After nearly 10 months without a fixture, international coaches starved of time with their players have been able to get back to work this week. But for Germany coach Joachim Löw, whose side conceded late to draw 1-1 with Spain on Thursday, the changes to the 2019-20 and 2020-21 seasons are dangerous for players and difficult for coaches.

The World Cup-winning boss described the upcoming campaign as a “hammer programme” that will have “an impact on health, fitness and quality.”

With three matches scheduled in October and November’s international windows, players whose clubs are in European competition will barely have a midweek off until Christmas. The coronavirus-enforced rescheduling has even meant the traditional German winter break has been reduced dramatically for many sides, with a cup round scheduled for December 22 and 23 and the Bundesliga resuming on January 2 in 2021. Usually, the break is four weeks but it has been up to six in the past.

Mixed messages

There was some promise of respite at club level on Thursday, with the DFL (German Football League) announcing that the Bundesliga would continue to allow five substitutions for the coming season. Other leagues, such as the Premier League, have reverted to three substiutions, as was the case in the Nations League. 

“I have to express criticism here: If not now, then when? You could say that five changes would make sense,” said Löw after the game.

Spain’s coach Luis Enrique had a similar perspective. “I regret that I could not make five substitutions, then I could have given the players more rest,” he said.

Naturally enough, the more successful clubs are, the more games they play and perhaps the greatest worry for Löw in a tournament year, perversely enough, is Bayern Munich. The treble winners likely make up at least half of his preferred starting XI (Manuel Neuer, Süle, Leon Goretzka, Joshua Kimmich, Leroy Sane, Serge Gnabry) but another season like the one just gone would surely take a hefty toll.

Heavy workload

Neuer, Kimmich and Gnabry all played more than 50 matches last season and Bayern will have just 26 days to fit in rest, recuperation and preseaon training before their title defense begins against Schalke on September 18. 

“We have to watch out: the health of the players is above everything,” Löw said. “Some are really knackered.”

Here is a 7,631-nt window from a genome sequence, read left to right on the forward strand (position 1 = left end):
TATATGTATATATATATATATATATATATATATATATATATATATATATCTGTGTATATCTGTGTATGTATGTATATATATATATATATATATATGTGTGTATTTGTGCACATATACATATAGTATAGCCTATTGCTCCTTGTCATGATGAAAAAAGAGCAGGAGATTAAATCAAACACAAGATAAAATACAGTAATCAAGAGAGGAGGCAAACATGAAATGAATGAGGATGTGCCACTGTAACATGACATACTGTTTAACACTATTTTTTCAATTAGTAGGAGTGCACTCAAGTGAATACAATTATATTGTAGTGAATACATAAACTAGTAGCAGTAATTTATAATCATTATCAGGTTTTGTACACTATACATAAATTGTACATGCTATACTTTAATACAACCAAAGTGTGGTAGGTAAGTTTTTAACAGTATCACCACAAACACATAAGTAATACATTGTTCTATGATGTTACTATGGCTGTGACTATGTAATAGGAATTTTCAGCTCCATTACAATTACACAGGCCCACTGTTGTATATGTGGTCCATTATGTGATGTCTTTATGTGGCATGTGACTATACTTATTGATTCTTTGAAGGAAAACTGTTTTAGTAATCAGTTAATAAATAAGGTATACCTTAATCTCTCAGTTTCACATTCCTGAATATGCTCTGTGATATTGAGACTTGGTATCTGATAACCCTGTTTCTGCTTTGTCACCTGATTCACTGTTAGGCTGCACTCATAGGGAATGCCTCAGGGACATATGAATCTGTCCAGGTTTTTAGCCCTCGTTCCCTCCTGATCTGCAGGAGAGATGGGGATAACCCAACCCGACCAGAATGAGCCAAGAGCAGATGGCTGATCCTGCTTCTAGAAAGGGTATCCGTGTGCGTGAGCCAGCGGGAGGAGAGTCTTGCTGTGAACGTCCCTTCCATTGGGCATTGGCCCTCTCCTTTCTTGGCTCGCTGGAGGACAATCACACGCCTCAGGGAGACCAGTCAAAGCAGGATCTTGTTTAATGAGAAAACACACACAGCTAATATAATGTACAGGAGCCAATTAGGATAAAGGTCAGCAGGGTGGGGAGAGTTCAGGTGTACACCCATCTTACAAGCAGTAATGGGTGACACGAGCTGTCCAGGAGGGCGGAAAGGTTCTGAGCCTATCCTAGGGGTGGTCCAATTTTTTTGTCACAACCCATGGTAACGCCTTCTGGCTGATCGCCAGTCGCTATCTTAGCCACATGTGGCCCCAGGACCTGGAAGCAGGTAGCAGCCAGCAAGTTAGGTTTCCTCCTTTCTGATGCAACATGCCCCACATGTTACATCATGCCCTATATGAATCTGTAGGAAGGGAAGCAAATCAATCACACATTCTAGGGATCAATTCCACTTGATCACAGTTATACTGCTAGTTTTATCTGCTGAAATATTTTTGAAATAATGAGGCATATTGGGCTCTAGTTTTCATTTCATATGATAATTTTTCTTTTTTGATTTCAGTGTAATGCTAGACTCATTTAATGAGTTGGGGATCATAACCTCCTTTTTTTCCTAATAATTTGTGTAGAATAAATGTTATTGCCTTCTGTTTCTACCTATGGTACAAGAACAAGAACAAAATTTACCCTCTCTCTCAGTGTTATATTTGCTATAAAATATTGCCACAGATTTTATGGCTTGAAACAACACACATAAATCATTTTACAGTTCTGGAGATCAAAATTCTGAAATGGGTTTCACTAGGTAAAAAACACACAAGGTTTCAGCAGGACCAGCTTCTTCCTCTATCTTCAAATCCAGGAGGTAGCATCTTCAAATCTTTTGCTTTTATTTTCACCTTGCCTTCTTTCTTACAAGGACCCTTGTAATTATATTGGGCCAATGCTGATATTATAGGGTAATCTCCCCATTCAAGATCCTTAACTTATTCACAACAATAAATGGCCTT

Such a sentiment echoed that expressed by Bayern Munich CEO Karl-Heinz Rummenigge in club magazine, ’51’.  “We cannot forget in all the euphoria that we are approaching a  season which means more stress than ever before for the players,” he wrote.

Thankfully for Rummenigge, Löw had already been true to his words of caution, omitting all the Bayern stars from his squad bar Süle and Sane, who are working back to full fitness after long-term injuries. Furthermore, the Germany boss will shuffle his pack even more for the second Nations League clash with Switzerland on Sunday.

Chance to impress

“Logically we will bring in some fresh strength in Switzerland,” he said, before admitting he had little time to tweak things ahead of the clash with a team who lost 2-1 to Ukraine in Thursday’s other Group D game. “It was an intensive game. We will not train so much in the next days, we will recover.”

Fringe players like Kevin Trapp, Thilo Kehrer, Julian Draxler and debutant Robin Gosens got rare opportunities to start for their country on Thursday. The likes of Julian Brandt, Florian Neuhaus, Suat Serdar, Robin Koch and Luca Waldschmidt may be in with a chance to stake their claim against a Swiss side ranked two places above Germany in the FIFA rankings. Kai Havertz won’t play though, he’s in London finalising the deals of his move to Chelsea.

While the September games may be useful experiments for Löw, the longserving coach will be aware that, with the rescheduled Euro 2021 starting less than a month after the Bundesliga’s conclusion and just 13 days after the Champions League final, there’s very little time to tweak or train. The core of his team will be hoping to be there once again, but Löw might secretly hope his former assistant coach Hansi Flick loses the Midas touch, just for a little while.